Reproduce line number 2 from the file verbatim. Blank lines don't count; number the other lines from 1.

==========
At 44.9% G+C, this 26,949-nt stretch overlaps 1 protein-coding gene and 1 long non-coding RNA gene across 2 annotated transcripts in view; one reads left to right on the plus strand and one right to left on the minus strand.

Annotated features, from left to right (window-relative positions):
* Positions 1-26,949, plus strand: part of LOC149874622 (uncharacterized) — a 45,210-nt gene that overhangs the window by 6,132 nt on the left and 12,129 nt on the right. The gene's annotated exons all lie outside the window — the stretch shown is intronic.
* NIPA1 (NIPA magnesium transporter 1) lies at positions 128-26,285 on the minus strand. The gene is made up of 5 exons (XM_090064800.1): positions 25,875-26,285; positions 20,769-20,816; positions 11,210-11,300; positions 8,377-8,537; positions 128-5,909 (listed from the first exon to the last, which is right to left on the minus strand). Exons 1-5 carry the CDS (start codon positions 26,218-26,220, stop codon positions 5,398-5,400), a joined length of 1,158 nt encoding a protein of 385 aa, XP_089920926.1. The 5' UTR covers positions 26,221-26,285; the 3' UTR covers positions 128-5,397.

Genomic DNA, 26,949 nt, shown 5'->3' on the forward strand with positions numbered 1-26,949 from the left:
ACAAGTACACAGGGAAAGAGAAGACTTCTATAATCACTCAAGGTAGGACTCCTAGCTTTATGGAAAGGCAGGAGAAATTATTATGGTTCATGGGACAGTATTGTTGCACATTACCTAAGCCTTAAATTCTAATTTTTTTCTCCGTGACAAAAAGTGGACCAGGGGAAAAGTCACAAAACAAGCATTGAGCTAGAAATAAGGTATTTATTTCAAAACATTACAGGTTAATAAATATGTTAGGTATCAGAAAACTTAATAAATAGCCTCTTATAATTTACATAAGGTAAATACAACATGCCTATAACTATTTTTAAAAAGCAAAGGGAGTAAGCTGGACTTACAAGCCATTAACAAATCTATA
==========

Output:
Annotated features, from left to right (window-relative positions):